Paradoxically, several other provisions in Chapter 3 of the PIA appear to indicate that the host community development obligations are also applicable to midstream and downstream entities. For example, Section 236 of the PIA provides that the Trust must be set up within 12 months of the effective date for existing "designated facilities"6 as well as those under construction and prior to commencement of commercial operations for new "designated facilities". Designated facilities under the PIA is defined as petroleum transportation pipelines, bulk storage tank farms, refineries, gas processing plants in midstream petroleum operations and petrochemical plants.7 A good number of these facilities are utilised for midstream and downstream operations and do not pertain to upstream petroleum operations. Further, the Commission and Authority (whose powers and functions are limited to midstream and downstream operations)8 are empowered to: (i) issue regulations in relation to inter alia the dispute resolution between settlors and host communities and management of the host communities development fund;9 and (ii) approve the membership requirements for the board of the Trust, as applicable.10 The settlor is also required to submit a report on its activities in respect of the Trust to either the Commission or Authority, as the case may be.11 Clearly, the references to the powers of the Authority as delineated herein is suggestive of the fact that the PIA contemplates settlors also being involved in midstream and downstream operations, as opposed to upstream operations alone.

Despite the foregoing provisions of the PIA, it is arguable that the intention of the lawmakers was not to include midstream and downstream companies within the ambit of the host community development provisions. This is premised on a number of reasons to wit: (i) the definition of "settlors" is clear and unambiguous; (ii) the Petroleum Host and Impacted Communities Development Bill 2018 (the Bill) which was adopted as Chapter 3 of the PIA, specifically included licensees of designated midstream and downstream assets within the definition of "settlors"; however, this was conspicuously excluded from the definition of "settlors" contained in the PIA. The fact that the PIA departed from this definition suggests that the intention was to exclude midstream and downstream companies from the obligations imposed by Chapter 3.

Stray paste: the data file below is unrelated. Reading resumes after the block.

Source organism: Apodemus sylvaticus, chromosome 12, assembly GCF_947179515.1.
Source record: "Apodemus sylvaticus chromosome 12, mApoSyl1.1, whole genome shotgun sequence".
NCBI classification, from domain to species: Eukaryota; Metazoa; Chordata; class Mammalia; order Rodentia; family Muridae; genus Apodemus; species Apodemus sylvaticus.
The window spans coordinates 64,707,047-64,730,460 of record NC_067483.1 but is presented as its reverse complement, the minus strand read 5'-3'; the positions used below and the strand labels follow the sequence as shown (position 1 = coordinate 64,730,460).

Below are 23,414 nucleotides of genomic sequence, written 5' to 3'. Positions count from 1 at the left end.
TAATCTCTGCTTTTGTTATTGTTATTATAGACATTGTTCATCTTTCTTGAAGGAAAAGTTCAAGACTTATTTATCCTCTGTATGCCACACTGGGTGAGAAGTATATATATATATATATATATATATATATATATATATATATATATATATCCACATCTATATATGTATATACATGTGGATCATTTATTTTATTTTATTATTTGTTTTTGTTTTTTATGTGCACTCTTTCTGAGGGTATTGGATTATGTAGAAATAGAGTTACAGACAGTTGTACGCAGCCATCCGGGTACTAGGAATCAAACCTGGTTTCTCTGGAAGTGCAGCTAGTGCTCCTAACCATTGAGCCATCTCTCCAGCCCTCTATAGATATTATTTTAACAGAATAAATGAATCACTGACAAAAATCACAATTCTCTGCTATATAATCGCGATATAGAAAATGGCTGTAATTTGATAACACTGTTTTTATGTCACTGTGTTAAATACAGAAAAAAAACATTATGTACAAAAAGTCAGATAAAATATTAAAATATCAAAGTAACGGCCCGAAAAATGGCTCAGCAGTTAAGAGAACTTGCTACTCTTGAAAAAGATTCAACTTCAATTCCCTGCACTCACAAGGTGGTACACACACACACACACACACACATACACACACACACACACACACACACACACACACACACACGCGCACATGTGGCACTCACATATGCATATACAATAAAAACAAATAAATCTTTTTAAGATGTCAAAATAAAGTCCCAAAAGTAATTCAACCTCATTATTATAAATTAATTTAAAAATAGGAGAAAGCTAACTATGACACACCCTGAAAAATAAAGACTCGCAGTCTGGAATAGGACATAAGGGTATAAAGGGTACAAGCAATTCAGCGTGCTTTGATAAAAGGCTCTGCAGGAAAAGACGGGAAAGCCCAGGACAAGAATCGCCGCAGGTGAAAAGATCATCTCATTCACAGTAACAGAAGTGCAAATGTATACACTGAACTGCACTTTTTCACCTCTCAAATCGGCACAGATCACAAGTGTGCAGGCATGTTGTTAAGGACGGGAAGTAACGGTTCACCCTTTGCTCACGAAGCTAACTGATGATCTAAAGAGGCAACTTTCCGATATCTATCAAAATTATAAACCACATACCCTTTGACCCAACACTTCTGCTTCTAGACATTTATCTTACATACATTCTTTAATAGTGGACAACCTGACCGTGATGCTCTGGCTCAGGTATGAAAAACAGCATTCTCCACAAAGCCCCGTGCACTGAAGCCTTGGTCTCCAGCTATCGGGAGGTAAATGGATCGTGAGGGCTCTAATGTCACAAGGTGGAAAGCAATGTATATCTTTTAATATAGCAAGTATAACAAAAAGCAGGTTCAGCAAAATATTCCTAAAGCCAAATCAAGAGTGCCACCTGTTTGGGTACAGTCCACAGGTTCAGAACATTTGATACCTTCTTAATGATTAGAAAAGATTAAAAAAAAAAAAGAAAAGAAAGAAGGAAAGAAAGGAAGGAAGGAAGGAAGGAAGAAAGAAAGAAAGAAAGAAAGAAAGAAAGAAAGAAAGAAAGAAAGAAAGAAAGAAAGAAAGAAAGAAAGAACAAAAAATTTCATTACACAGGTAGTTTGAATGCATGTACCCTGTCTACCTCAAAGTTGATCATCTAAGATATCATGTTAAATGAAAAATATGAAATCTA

As a corollary, it is also arguable that the intention of the lawmakers is for the provisions of Chapter 3 of the PIA to be extended to the midstream and downstream operations of PPL or PML holders (where applicable) and not to midstream and downstream companies who do not engage in any upstream operations.

What is evident from the foregoing is that clarity is required on whether the host community obligations imposed under the PIA are applicable to midstream and downstream oil and gas companies. Given this ambiguity, it remains to be seen how the regulators will interpret the provisions of the PIA but we expect that regulations will be issued in due course by the Commission and Authority to clarify the scope of applicability of Chapter 3.

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1. We however note the provisions of the Community Content Guideline which was issued by the Nigerian Content Development and Monitoring Board for the establishment of critical infrastructure to stimulate development in host communities. In this regard, the Community Content Guidelines provides for the operators, contractors and project promoter to sponsor scholarship programmes and upload the list of beneficiaries to the Board electronically.

2. Section 235(1) and (2) of the PIA

3. Designated facilities is defined under Section 318 of the PIA as petroleum transportation pipelines, bulk storage tank farms, refineries, gas processing plants in midstream petroleum operations and petrochemical plants

4. Section 235(2) of the PIA

5. Section 238 of the PIA

6. Section 236 (b) (c) and (f) of the PIA

7. Section 318 of the PIA

8. Section 32 of the PIA

9.9. Section 234(3) and (4), 235(6), 238 of the PIA

10. Section 242(1) of the PIA

11. Section 255 (d) of the PIA

Originally published March 14, 2022